Of course, if you take a year off to retake your LSAT and get a high enough school for a T14 school, your chance of making 215k would probably increase by at least another 25-30% over Notre Dame.

andythefir

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Re: Wisconsin v Notre Dame

Post by andythefir » Thu May 19, 2022 12:27 pm

I’m an ND grad, so I’m obviously biased. But when I was trying to get a job in my home state I was aggressively boxed out by local school homers who saw me as an outsider because I didn’t go to the local school. I ended up going to a rural part of the state, doing a ton of trials, and then the NDLS credential made my USAO applications much stronger than if I had gone to the local school. Now that I’m a career civil servant, the loans I took to go to ND are a non issue.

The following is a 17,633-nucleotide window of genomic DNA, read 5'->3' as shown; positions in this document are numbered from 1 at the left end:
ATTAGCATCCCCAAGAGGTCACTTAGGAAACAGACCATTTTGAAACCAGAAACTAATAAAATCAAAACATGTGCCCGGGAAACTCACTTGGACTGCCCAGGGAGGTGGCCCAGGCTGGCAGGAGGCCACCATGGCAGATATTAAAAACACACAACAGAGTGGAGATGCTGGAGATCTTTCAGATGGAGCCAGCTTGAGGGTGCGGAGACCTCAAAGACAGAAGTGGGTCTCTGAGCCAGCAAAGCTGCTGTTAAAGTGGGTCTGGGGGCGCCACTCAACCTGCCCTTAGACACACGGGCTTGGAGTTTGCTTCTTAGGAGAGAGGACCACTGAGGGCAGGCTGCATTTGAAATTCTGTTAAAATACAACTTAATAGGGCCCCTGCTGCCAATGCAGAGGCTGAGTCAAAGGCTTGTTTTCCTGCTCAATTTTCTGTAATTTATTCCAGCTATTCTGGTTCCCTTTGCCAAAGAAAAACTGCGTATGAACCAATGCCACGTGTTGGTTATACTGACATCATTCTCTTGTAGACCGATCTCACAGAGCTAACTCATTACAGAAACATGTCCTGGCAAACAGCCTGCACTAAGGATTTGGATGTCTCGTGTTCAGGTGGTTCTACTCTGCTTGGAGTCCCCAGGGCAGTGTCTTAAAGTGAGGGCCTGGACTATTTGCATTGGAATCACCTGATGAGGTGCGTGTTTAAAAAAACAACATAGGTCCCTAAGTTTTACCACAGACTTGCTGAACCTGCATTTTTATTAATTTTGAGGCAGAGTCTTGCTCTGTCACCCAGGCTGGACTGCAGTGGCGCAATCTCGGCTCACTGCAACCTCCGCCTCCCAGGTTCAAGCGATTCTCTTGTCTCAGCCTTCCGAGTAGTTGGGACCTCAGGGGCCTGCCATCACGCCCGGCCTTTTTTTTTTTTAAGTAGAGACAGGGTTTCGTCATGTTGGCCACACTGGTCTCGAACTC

ND isn’t unknown to Wisconsin, but I have no idea what that means for the specific markets you’re targeting. I’d ask local practitioners, they’d know better than Internet people. But also be aware that the better school opens doors later in your career, too.

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existentialcrisis

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Re: Wisconsin v Notre Dame

Post by existentialcrisis » Mon May 23, 2022 12:16 pm

mandrewsf wrote:
Sat May 14, 2022 7:36 am